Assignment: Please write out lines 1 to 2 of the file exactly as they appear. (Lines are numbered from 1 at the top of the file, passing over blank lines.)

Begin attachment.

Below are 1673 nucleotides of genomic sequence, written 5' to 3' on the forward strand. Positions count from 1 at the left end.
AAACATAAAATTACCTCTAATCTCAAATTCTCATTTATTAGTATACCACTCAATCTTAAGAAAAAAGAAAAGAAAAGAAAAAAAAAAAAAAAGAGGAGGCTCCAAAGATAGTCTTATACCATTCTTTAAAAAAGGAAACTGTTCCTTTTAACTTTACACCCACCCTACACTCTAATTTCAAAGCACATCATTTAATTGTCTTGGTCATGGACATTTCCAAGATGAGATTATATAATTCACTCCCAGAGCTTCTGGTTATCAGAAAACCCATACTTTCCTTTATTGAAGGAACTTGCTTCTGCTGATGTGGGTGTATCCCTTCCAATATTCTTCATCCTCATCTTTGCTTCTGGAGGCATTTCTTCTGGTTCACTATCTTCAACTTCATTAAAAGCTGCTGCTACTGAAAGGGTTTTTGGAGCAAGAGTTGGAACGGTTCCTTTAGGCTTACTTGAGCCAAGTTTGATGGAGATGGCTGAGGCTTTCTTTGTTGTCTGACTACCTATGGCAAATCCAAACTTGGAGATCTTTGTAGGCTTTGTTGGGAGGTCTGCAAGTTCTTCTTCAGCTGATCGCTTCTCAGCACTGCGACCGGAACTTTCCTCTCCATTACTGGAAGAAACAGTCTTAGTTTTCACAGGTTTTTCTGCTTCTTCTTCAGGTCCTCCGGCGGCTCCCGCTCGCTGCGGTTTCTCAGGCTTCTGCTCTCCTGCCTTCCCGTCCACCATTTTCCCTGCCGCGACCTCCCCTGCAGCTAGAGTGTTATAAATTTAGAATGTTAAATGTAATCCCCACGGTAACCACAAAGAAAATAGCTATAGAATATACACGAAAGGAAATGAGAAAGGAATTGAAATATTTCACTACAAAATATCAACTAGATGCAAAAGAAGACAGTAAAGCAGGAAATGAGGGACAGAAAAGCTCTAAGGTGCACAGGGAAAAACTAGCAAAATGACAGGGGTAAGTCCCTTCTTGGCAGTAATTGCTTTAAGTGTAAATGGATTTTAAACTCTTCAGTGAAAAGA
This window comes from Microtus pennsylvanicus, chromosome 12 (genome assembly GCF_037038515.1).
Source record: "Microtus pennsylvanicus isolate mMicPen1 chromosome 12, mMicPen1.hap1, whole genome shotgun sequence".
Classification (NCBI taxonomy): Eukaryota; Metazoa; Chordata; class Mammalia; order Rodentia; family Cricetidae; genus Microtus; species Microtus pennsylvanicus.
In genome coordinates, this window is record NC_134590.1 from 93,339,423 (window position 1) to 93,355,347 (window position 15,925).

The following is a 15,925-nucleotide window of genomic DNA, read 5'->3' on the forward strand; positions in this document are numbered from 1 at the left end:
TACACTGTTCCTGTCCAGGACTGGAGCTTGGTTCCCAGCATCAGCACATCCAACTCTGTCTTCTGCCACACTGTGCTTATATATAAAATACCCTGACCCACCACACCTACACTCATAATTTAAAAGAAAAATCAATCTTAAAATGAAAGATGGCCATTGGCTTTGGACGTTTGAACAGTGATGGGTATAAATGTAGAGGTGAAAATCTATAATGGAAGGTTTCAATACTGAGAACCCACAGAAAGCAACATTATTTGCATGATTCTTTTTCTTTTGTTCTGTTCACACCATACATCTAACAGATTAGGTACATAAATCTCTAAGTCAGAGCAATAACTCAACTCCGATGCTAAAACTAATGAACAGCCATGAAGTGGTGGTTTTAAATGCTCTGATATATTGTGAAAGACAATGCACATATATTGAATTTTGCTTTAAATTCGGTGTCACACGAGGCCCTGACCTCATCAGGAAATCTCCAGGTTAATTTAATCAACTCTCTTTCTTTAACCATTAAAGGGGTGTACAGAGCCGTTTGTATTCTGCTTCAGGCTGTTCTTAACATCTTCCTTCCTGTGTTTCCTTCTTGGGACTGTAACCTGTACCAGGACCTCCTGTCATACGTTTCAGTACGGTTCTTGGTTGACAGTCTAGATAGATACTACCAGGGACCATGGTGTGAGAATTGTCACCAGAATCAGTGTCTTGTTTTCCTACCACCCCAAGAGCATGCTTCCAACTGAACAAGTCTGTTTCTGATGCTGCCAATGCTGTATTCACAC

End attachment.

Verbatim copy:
Below are 1673 nucleotides of genomic sequence, written 5' to 3' on the forward strand. Positions count from 1 at the left end.
AAACATAAAATTACCTCTAATCTCAAATTCTCATTTATTAGTATACCACTCAATCTTAAGAAAAAAGAAAAGAAAAGAAAAAAAAAAAAAAAGAGGAGGCTCCAAAGATAGTCTTATACCATTCTTTAAAAAAGGAAACTGTTCCTTTTAACTTTACACCCACCCTACACTCTAATTTCAAAGCACATCATTTAATTGTCTTGGTCATGGACATTTCCAAGATGAGATTATATAATTCACTCCCAGAGCTTCTGGTTATCAGAAAACCCATACTTTCCTTTATTGAAGGAACTTGCTTCTGCTGATGTGGGTGTATCCCTTCCAATATTCTTCATCCTCATCTTTGCTTCTGGAGGCATTTCTTCTGGTTCACTATCTTCAACTTCATTAAAAGCTGCTGCTACTGAAAGGGTTTTTGGAGCAAGAGTTGGAACGGTTCCTTTAGGCTTACTTGAGCCAAGTTTGATGGAGATGGCTGAGGCTTTCTTTGTTGTCTGACTACCTATGGCAAATCCAAACTTGGAGATCTTTGTAGGCTTTGTTGGGAGGTCTGCAAGTTCTTCTTCAGCTGATCGCTTCTCAGCACTGCGACCGGAACTTTCCTCTCCATTACTGGAAGAAACAGTCTTAGTTTTCACAGGTTTTTCTGCTTCTTCTTCAGGTCCTCCGGCGGCTCCCGCTCGCTGCGGTTTCTCAGGCTTCTGCTCTCCTGCCTTCCCGTCCACCATTTTCCCTGCCGCGACCTCCCCTGCAGCTAGAGTGTTATAAATTTAGAATGTTAAATGTAATCCCCACGGTAACCACAAAGAAAATAGCTATAGAATATACACGAAAGGAAATGAGAAAGGAATTGAAATATTTCACTACAAAATATCAACTAGATGCAAAAGAAGACAGTAAAGCAGGAAATGAGGGACAGAAAAGCTCTAAGGTGCACAGGGAAAAACTAGCAAAATGACAGGGGTAAGTCCCTTCTTGGCAGTAATTGCTTTAAGTGTAAATGGATTTTAAACTCTTCAGTGAAAAGA